Glamour’s Top 10 College Women 2012
Kaylee Marie Radzyminski, 20
Tennessee Tech University
Major: Geographic information systems
Why she rules: When Radzyminski was at Naval Sea Cadet camp as a teen, she learned that what soldiers overseas miss most besides their families is entertainment; their CD and DVD collections get old fast. So she created Tunes 4 the Troops, shipping more than one million discs to troops stationed around the world. And when the ROTC student isn’t making life better for them, she’s caring for her family: Since her mom started treatment for the autoimmune disease lupus in late 2011, Radzyminski spends weekends at home in Cleveland, Tennessee, even paying her mother’s rent out of her resident assistant and ROTC stipends. Her grandfather, a former Marine major, has been her role model, she says: “The way he treated people and served his country—I want to do that too.”
Where you’ll find her in 20 years: After a stint in Army Intelligence, “I want to be the first female U.S. secretary of defense,” she says.
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Annie Ryu, 21
Major: Social anthropology
Why she rules: Simply put, Ryu is a doer. In 2010 the Rochester, Minnesota, native traveled to the Dominican Republic with a nonprofit to install water-purifying units. When she realized the charity could use more manpower, she rallied more student volunteers. Then, upon learning that less than 50 percent of pregnant women in India receive prenatal care, she helped create a service that texts appointment reminders from a rural health clinic to new and expectant moms. Today the system serves more than 3,000 patients. Now she has a new goal: to stock U.S. grocery shelves with jackfruit. The sweet fruit is cheap and easy to grow in India, and sales will bring much-needed income to farmers. “I know it’s a lot,” she says, “but I do all these things because I love them.”
Where you’ll find her in 20 years: With her M.D. and M.B.A. degrees in hand, she says, she’ll be shaping global health policy with the World Health Organization.
Jasmine Mans, 21
University of Wisconsin
Major: Sociology and African American studies
Why she rules: Mans has never been the quiet type. She began stringing rhymes together as a middle-schooler in Newark, New Jersey; in college, she began mentoring younger poets and teaching creative writing through the University of Wisconsin’s First Wave program. Now she’s a spoken-word star, thanks to her powerful topical poems about black life in America. She has been featured on HBO’s Brave New Voices, BET, and billboard.com, and after she posted herself performing her poem critiquing Nicki Minaj as a role model on YouTube, it got more than 400,000 hits and sparked multiple online debates. Mans’ “Dear First Lady” poem celebrates the great-leap-forward feeling of having a black couple in the White House: “I watched as my four-year-old cousin sat in the mirror, placed my grandmother’s pearls around her neck, and said, ‘Jazz! Do I look like Michelle Obama?’ This little girl who does not know how to say ‘Rice Krispies’ or ‘macaroni and cheese’ properly said your name as if it existed on her long list of heroes in between Snow White and Santa Claus.” Google it. Breathtaking.
Where you’ll find her in 20 years: “I don’t know where I’ll be,” she says, “but in 20 years a little black girl will stand in front of her class and read her favorite poem by Jasmine Mans.”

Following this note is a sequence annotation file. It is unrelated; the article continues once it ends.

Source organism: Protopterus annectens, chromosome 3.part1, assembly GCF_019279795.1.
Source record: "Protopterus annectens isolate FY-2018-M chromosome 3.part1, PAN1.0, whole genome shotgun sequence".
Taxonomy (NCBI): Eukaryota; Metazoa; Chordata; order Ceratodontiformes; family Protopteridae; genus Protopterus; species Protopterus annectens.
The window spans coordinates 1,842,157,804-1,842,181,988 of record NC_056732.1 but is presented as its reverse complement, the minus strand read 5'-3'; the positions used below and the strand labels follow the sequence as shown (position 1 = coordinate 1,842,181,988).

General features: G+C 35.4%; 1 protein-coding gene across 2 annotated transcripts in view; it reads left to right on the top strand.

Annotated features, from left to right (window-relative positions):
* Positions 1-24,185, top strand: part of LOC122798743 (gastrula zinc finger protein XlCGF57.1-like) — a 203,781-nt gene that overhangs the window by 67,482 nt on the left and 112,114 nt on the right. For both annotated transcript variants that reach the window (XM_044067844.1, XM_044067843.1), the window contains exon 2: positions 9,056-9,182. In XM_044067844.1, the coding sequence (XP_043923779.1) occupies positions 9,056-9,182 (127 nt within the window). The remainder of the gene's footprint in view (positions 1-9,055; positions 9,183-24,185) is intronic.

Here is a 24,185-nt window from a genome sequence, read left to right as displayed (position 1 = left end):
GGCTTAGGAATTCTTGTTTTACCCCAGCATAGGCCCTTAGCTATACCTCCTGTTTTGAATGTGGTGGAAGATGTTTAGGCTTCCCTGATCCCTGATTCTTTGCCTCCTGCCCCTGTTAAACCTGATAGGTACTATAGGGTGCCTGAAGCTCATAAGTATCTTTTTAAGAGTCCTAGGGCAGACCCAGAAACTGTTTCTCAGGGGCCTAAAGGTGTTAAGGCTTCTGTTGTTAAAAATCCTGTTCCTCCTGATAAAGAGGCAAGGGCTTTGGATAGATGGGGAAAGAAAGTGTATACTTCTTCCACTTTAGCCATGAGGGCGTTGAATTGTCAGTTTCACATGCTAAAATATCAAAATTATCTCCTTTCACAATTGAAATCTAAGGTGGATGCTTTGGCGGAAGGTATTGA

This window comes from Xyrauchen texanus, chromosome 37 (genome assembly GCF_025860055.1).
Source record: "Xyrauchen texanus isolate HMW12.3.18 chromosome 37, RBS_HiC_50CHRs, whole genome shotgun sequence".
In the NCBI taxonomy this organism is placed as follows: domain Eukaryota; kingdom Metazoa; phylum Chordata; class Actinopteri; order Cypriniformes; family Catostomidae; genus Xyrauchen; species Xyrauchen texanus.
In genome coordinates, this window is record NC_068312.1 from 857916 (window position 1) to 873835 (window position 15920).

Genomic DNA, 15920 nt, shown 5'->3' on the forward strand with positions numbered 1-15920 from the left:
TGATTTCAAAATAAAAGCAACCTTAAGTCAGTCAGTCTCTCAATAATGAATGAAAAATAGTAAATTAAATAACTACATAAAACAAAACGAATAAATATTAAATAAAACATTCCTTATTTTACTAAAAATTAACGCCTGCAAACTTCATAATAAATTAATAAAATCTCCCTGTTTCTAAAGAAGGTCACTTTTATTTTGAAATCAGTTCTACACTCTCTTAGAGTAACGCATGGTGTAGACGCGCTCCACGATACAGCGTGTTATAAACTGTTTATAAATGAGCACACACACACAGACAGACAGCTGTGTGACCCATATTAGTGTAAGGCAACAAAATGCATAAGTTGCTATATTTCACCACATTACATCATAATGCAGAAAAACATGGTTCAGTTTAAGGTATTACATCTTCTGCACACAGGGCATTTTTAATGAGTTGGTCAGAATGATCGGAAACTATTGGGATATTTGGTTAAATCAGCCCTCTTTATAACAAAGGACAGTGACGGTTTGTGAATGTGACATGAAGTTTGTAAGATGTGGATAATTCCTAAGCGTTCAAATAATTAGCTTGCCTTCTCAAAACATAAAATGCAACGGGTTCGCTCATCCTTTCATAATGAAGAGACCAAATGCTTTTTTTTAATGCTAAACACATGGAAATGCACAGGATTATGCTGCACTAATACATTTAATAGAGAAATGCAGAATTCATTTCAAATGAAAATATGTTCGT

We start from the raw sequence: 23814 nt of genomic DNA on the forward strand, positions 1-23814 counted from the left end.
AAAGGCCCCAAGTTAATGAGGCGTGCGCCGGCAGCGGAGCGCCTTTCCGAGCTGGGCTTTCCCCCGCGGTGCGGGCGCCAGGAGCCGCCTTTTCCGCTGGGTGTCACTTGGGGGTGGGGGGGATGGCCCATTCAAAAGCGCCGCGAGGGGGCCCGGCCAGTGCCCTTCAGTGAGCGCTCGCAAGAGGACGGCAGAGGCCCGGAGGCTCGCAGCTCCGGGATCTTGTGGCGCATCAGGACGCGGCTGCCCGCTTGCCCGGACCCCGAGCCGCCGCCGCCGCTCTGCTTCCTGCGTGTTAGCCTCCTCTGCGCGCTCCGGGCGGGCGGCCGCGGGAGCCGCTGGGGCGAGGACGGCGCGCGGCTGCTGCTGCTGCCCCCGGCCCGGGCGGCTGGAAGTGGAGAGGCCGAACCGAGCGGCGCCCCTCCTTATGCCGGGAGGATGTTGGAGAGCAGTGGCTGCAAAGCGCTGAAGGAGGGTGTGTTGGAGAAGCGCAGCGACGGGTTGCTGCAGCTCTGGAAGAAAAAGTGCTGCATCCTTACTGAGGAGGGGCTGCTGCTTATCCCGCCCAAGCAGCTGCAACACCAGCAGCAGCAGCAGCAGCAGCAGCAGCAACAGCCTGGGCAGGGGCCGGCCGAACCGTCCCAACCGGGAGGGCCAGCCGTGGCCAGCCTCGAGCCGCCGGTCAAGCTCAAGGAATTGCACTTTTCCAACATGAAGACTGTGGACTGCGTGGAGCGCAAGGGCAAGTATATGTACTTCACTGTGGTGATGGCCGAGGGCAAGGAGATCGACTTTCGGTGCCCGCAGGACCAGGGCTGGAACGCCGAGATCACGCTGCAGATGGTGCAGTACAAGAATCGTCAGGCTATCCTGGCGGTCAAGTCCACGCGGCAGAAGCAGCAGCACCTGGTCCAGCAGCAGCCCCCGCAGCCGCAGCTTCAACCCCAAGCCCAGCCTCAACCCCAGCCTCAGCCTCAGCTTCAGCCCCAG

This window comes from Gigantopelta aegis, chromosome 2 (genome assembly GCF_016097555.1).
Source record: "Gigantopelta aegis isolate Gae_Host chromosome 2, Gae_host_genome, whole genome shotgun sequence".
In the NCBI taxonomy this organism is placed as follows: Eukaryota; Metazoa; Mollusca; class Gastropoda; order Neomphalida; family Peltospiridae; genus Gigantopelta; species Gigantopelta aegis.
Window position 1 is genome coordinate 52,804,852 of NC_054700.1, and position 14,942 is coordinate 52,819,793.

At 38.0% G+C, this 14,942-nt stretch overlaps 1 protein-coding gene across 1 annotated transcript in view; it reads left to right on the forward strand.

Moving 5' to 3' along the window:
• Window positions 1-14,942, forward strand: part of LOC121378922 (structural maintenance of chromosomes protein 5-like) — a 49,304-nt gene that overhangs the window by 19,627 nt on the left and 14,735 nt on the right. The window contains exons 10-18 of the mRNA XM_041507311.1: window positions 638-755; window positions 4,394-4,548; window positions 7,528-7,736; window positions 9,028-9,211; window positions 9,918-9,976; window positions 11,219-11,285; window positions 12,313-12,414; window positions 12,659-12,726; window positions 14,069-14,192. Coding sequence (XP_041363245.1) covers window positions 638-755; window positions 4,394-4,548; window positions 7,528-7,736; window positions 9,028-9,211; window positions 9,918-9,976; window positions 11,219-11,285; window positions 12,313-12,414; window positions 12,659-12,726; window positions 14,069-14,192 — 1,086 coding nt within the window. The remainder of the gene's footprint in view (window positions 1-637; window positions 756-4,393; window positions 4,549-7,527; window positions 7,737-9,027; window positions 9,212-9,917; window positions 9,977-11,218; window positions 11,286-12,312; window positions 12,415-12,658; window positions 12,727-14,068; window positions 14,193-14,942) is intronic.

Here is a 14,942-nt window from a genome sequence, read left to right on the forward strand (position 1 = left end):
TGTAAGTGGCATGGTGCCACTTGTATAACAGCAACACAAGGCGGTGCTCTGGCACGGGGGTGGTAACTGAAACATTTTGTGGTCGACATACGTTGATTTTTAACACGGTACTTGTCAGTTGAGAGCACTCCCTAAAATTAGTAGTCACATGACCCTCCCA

Maggie Dunne, 21
Major: Native American studies
Why she rules: When Dunne was a high school sophomore in a wealthy New York City suburb, she knew very little about Native Americans; her history teacher had skipped over that chapter. But on a volunteer trip to the Pine Ridge Indian Reservation in South Dakota, she witnessed what centuries of disenfranchisement had wrought. “I’d never seen poverty like that—and in our own country!” she says. “I vowed to go back every year for the rest of my life.”
Dunne has made good on her promise and then some. After cataloging the reservation’s biggest issues—access to clean drinking water is spotty; unemployment is between 60 and 80 percent; and in an area nearly the size of Connecticut, there’s only one hospital—she resolved to work with the community to address each one. Dunne founded the Lakota Pine Ridge Children’s Enrichment Project, collecting and delivering more than $100,000 worth of coats, boots, and school supplies. She even cold-emailed Nobel Peace Prize winner Muhammad Yunus and scored an internship studying the root causes of poverty with his organization in Bangladesh. Then she took what she learned and applied it to Pine Ridge.
Impressive? Yes. But Dunne is also a figure skater and instructor, and she loves to sparkle. “I tend to bedazzle everything,” she says. “And I wear pink when I’m stressed out. I’ll be decked out in it for finals!”
Where you’ll find her in 20 years: Working as executive director of a national nonprofit providing services to Native American tribes across the United States. “Any challenges a community faces,” she says, “can be fixed.”
Ola Ojewumi, 21
University of Maryland
Major: Government and politics
Why she rules: In fifth grade, when most kids were struggling with fractions, Ojewumi was diagnosed with a heart defect and kidney failure; she had to have transplants of both organs. “People know a transplant is major surgery but think that afterward you’re fine,” she says. “My reality is 22 pills a day and one injection a week, with a motorized wheelchair to get around.”
More recently she’s been diagnosed with a form of post-transplant cancer—but even that hasn’t slowed her down. Ojewumi created the Sacred Hearts foundation to advocate for organ donation and provide hundreds of sick kids with stuffed animals. She also founded Project Ascend, which funds a summer camp for low-income Maryland teens. Her work landed her an internship at the White House, so she took a group of campers for a round-table with six White House staffers, as well as a tour, which is now a monthly event.